An idea to build a reservoir on the Bear River is meeting a mountain of protest from residents who fear it would flood land preserves to send water to Southern California.
Nevada County Land Trust and the Placer Land Trust officials said Monday the proposed reservoir would ruin their projects to conserve land along the river.
"Placer Land Trust has invested millions of dollars into preserving land in the Bear River corridor around Garden Bar," the proposed location for the dam and reservoir, Executive Director Jeff Darlington said. "This dam project would destroy and inundate the conservation lands we are protecting."
The dam is the idea of the South Sutter Water District, which covers the area between Marysville and Lincoln and provides irrigation water to farmers in Sutter and Placer counties. District officials were unavailable for comment Monday.
Joe Byrne of the Nevada County Land Trust plans to warn the Nevada Irrigation District Board of Directors Wednesday about the proposal from the South Sutter district. Directors meet at 9 a.m. in the board room at NID headquarters, 1036 W. Main St., Grass Valley.
The proposed Garden Bar Reservoir between Highway 49 and lower McCourtney Road would take 15 years to come to fruition and is in preliminary stages of planning, South Sutter dam project consultant Steve Brown said.
"This has been looked at since the 1950s," Brown said. "We don't have any answers ...
"We're doing planning and engineering to see if would pencil out," Brown said. "We're looking at various sizes (for the proposed reservoir) to see whether there is a project there for water supply and potential hydroelectric."
The district is considering three sizes, Brown said: A 245,000 acre-foot reservoir, another at 265,000 acre feet, and a larger one at 310,000 acre feet. An acre foot of water covers one acre, one foot deep.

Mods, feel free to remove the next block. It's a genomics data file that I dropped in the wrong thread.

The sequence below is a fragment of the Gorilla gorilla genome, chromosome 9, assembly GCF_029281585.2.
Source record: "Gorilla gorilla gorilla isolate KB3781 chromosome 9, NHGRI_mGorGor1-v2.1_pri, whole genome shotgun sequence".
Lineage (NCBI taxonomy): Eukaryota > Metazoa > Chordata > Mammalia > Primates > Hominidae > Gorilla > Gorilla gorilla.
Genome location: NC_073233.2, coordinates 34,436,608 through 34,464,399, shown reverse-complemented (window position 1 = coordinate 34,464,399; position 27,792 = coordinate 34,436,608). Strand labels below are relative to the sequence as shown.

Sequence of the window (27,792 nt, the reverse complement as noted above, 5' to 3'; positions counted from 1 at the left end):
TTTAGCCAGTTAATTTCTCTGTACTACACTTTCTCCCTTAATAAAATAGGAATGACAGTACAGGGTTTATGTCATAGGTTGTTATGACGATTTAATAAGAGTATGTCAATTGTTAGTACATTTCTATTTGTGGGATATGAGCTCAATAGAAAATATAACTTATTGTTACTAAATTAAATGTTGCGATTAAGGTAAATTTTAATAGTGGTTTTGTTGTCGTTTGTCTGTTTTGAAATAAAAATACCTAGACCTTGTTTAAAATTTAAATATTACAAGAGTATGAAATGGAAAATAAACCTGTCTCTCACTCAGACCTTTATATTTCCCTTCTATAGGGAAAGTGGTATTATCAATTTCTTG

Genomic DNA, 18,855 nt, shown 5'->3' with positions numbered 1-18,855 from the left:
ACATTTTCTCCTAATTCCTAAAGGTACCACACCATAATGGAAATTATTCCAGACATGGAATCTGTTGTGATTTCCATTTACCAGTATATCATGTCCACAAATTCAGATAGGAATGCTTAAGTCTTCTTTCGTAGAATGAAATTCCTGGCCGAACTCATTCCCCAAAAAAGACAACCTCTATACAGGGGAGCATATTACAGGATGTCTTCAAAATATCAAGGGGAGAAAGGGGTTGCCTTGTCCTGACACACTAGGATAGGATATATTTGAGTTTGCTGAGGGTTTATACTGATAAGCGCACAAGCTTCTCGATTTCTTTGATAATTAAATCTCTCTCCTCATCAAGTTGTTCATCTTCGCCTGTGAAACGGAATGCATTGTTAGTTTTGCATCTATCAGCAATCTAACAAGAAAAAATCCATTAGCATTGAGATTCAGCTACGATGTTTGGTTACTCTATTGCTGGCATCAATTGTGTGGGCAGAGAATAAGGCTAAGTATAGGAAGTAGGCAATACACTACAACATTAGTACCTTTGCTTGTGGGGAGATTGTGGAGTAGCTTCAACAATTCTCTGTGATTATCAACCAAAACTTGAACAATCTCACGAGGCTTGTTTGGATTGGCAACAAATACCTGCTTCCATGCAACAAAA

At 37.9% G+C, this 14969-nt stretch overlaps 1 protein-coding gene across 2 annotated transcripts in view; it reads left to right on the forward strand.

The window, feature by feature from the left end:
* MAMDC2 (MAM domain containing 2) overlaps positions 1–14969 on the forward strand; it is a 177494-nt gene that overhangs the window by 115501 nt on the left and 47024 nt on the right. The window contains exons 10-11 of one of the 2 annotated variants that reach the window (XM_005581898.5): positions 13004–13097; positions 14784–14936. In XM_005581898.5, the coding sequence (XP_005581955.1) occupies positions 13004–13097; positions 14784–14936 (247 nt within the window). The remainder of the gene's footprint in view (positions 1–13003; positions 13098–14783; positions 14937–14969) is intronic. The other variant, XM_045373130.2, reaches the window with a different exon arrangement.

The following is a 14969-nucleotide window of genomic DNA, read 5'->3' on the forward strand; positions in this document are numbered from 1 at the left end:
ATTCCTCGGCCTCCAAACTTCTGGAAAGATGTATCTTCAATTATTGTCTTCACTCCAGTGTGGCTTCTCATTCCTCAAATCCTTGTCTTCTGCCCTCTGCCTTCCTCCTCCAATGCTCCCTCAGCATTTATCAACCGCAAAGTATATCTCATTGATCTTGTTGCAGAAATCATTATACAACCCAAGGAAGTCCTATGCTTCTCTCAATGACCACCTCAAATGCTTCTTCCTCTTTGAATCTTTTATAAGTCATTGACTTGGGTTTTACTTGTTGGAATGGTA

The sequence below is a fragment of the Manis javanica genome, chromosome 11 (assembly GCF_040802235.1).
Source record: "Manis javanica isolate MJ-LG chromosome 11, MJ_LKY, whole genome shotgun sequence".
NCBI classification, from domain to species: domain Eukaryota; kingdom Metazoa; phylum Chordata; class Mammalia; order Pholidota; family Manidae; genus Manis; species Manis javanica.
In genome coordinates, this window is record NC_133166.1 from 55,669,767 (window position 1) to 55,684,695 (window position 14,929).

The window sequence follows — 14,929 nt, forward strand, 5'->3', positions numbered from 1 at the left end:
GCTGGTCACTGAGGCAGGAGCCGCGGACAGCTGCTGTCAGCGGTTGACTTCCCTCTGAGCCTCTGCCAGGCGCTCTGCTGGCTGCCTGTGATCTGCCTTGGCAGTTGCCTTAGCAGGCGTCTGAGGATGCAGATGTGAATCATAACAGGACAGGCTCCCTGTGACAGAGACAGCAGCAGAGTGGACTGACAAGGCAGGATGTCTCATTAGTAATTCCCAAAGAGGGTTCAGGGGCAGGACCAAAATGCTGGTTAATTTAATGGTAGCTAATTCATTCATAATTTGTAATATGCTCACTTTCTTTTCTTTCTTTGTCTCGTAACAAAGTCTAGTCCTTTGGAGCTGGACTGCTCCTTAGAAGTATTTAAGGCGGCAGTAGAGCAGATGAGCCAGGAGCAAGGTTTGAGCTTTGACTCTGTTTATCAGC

In comparison, NID's reservoirs - which would feed the Garden Bar Reservoir - collectively hold 280,000 acre feet when full.
The new reservoir would be for the South Sutter district and other water users, Brown said.
"California is water-short, and if you build (a dam), you might as well maximize the water in it," Brown said.
The South Sutter district and the cities of Napa and American Canyon in Napa County contributed to funding the project feasibility study, according to an Aug. 23, 2009, article in the Napa Valley Register.
Three Southern California water agencies also paid for the study, including the Castaic Lake Water Agency, Palmdale Water District and the San Bernardino Municipal Water District, according to the article and to Nevada County Land Trust Executive Director Marty Coleman-Hunt.
Two of the protected lands along the river already have been acquired and two are in negotiations.
The Placer Land Trust bought its 992-acre Garden Bar Preserve for $1.9 million in 2007, Darlington said. The Placer group also is working to acquire the 2,300-acre Bruin Ranch upstream, which also would be partially flooded.
"We have a legal obligation to protect these preserves," Darlington said.
The 495-acre Wild Rock Ranch upstream, which was donated to Nevada County, also is threatened, Coleman-Hunt added.
Nevada County Land Trust also is in negotiations for its own portion of the Garden Bar Preserve, a 654-acre plot across the river from Placer County's preserve, with an additional 15 acres upstream.
"It's not just the habitat. We will be flooded," Byrne said of the Garden Bar area. "There was an Indian village on the property, and the Emigrant Trail went through there."
To contact Senior Staff Writer Dave Moller, e-mail firstname.lastname@example.org or call (530) 477-4237.